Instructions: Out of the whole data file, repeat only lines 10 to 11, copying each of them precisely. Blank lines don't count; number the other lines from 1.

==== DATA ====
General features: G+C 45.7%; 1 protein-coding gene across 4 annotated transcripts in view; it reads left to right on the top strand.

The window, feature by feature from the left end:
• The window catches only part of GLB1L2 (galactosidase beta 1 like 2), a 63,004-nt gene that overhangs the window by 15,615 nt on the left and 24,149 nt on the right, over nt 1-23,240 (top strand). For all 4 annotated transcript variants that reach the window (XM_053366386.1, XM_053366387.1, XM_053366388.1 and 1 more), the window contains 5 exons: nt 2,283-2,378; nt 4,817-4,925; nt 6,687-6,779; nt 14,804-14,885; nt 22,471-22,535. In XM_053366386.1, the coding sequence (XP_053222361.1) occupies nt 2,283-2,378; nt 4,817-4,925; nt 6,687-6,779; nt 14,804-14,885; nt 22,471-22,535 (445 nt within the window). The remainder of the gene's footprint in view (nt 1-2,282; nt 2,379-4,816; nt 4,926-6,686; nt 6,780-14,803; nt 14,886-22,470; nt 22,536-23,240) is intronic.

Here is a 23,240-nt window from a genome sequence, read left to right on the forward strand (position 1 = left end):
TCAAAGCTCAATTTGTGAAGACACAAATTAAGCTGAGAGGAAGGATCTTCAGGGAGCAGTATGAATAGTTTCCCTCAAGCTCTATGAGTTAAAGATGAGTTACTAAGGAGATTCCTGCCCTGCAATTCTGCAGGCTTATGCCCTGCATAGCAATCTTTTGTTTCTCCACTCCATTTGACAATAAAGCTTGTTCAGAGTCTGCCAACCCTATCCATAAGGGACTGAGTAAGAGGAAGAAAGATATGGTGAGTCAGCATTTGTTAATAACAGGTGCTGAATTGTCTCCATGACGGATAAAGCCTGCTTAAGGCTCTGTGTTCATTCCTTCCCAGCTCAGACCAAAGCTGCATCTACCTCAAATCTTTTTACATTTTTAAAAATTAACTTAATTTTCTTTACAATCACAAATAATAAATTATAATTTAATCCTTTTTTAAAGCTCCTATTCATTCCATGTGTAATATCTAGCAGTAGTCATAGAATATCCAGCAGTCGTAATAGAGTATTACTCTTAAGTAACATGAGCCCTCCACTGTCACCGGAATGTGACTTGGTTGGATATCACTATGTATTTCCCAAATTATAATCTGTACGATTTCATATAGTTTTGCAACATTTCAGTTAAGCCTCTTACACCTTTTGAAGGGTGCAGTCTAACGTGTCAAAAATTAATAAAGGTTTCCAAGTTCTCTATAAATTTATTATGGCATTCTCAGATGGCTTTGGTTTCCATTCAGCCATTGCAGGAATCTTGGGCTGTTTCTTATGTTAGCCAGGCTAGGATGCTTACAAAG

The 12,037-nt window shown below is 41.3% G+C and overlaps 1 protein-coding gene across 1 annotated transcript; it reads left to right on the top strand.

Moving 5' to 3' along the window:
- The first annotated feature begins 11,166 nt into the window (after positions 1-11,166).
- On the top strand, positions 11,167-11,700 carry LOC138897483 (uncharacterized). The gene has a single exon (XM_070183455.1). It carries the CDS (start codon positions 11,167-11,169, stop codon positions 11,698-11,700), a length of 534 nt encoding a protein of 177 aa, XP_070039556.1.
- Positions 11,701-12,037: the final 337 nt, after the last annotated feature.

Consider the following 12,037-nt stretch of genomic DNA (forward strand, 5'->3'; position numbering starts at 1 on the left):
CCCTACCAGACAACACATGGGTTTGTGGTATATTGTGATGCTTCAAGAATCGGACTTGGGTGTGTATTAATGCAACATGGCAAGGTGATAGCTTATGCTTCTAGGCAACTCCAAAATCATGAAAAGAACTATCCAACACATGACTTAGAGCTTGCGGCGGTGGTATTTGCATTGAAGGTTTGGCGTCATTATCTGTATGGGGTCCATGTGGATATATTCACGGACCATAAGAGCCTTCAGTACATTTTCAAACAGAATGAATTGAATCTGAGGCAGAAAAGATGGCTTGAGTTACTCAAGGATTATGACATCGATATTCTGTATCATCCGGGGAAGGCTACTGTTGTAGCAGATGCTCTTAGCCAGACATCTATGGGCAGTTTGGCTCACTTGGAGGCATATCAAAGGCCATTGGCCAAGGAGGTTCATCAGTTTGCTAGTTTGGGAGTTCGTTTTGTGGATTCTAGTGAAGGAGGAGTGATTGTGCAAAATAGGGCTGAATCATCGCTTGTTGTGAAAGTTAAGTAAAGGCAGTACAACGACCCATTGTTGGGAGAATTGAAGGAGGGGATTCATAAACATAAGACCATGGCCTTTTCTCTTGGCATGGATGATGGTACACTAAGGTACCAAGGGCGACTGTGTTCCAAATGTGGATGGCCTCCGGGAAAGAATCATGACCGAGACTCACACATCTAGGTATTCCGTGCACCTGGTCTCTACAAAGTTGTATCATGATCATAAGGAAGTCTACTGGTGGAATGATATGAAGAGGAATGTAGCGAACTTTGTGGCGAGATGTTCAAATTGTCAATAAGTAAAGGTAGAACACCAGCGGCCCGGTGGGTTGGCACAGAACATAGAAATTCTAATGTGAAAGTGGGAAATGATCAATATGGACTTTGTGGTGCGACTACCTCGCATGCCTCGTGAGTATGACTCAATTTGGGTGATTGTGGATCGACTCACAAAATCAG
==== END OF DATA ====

- Positions 11,701-12,037: the final 337 nt, after the last annotated feature.

Consider the following 12,037-nt stretch of genomic DNA (forward strand, 5'->3'; position numbering starts at 1 on the left):